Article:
Deciding To Formula Feed Seemed Tragic, But Was The Best Choice I Made
Seven weeks into our son’s life, my husband brought home a container of formula and plopped it down on the kitchen table. An innocent enough act, but for a mother struggling with breastfeeding, it was the ultimate sign of failure. The decision to buy formula seemed to taunt me, and on closer inspection, I read: “Breastmilk is recommended.” Cue: hormonal postpartum tears that can’t be stopped.
When I was pregnant, if family and friends asked me if I planned to breastfeed, I’d casually respond “I’m going to give it a shot, and if it works, great!” I’d taken the breastfeeding class, studied the diagrams on a proper latch, and silently panicked as I read horror stories about bleeding, cracked nipples. My husband and I were both formula-fed, but of course I wanted to give my son what had been ingrained into me as the “perfect infant nutrition.” In the back of my mind I knew we’d both turned out fine and if we needed to resort to formula, I’d do it without second thought. That was, until I was neck-deep in with what my pediatrician jokingly referred to as the “breastfeeding illuminati.”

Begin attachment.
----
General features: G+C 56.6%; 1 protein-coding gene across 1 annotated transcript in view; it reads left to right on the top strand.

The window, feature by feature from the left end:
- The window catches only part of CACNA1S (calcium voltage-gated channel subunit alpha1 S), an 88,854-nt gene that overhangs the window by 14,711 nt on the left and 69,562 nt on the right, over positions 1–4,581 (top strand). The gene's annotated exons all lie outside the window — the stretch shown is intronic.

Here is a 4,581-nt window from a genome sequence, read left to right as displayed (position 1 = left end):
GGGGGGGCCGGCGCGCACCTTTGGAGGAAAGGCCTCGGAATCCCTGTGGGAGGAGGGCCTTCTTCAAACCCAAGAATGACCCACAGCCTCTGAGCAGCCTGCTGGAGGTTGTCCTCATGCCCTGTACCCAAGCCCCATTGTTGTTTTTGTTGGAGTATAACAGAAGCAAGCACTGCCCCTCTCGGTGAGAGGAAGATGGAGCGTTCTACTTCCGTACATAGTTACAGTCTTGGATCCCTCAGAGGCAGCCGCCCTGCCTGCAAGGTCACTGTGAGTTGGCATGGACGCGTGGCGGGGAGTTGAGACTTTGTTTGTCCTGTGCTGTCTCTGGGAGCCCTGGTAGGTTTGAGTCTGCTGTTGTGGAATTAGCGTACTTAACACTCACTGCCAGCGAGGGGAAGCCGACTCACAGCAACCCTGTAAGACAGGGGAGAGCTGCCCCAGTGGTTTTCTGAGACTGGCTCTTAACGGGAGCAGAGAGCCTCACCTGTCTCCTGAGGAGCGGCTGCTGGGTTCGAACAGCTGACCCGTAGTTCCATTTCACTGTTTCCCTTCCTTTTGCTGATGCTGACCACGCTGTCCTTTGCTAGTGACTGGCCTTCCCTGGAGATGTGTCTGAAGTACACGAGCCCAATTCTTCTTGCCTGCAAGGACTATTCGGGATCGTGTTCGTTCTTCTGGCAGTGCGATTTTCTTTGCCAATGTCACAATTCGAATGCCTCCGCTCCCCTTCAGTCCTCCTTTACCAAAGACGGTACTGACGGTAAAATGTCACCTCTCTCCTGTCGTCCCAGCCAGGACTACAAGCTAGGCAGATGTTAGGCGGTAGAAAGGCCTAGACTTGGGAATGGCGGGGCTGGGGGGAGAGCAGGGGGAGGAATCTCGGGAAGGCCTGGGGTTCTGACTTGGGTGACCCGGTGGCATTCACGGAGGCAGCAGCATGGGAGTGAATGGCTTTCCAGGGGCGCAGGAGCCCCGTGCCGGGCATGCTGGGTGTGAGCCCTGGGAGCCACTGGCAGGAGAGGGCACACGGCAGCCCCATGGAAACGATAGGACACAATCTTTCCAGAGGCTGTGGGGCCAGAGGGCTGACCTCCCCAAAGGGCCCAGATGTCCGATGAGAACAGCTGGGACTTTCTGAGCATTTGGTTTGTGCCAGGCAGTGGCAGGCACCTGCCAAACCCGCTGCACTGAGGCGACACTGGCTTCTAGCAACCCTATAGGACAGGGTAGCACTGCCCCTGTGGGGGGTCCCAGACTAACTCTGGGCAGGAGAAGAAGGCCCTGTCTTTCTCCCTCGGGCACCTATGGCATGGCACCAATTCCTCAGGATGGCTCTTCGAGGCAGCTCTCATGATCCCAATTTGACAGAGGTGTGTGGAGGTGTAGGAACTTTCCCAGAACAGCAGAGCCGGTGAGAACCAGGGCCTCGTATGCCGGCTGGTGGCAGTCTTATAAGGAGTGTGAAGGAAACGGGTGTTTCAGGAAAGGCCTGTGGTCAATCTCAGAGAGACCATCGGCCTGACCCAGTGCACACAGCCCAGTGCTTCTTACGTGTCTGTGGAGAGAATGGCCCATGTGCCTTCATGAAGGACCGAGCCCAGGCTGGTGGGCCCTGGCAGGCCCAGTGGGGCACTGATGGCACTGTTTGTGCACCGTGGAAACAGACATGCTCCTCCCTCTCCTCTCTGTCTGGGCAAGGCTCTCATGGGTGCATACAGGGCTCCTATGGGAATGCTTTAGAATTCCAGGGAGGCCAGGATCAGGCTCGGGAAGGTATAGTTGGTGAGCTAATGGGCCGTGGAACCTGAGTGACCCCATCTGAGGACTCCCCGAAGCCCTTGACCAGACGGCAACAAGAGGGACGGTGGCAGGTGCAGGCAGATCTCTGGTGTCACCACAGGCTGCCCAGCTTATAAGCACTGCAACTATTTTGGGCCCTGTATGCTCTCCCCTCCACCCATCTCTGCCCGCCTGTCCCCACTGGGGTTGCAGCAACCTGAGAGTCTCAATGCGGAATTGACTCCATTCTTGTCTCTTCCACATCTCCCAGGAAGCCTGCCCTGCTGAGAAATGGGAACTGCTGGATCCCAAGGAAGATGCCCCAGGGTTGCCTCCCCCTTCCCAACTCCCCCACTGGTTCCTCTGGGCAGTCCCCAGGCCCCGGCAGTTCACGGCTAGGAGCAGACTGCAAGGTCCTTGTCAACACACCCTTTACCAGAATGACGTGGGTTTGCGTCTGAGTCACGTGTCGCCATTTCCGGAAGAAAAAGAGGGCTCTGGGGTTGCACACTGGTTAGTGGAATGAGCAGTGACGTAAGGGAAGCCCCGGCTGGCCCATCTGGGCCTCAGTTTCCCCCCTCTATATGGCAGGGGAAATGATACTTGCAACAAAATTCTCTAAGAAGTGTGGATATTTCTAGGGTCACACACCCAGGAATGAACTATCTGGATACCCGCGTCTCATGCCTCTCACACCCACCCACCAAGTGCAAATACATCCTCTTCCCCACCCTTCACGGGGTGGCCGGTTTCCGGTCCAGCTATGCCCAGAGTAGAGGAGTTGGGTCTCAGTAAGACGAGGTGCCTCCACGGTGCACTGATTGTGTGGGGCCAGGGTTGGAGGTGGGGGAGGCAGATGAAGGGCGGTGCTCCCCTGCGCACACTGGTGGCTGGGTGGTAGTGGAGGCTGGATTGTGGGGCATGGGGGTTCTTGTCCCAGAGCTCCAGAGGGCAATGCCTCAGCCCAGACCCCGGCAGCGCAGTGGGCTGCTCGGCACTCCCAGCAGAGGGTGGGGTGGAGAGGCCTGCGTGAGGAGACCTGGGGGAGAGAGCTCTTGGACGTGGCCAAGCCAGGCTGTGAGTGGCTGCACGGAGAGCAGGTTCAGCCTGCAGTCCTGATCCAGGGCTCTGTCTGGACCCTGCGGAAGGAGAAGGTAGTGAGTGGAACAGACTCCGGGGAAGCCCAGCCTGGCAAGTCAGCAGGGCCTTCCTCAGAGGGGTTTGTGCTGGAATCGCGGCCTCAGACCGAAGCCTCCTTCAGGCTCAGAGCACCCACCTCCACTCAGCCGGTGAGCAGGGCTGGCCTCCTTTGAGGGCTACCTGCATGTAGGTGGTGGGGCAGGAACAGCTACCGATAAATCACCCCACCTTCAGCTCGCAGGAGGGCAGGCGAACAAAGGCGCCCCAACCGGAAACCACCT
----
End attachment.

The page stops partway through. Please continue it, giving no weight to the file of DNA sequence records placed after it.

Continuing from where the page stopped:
In the hospital, minutes after emerging, my son latched with what the nurse called “textbook form.” I accepted help from the resident lactation consultant, letting her hand express, modesty be damned as I tried to ace my first parenting test. Once we were home and my milk came in, breastfeeding continued to go well for us (save for a few sarcastic “it would be nice if you could feed the baby” comments directed at my wrong-place-at-the-wrong-time husband).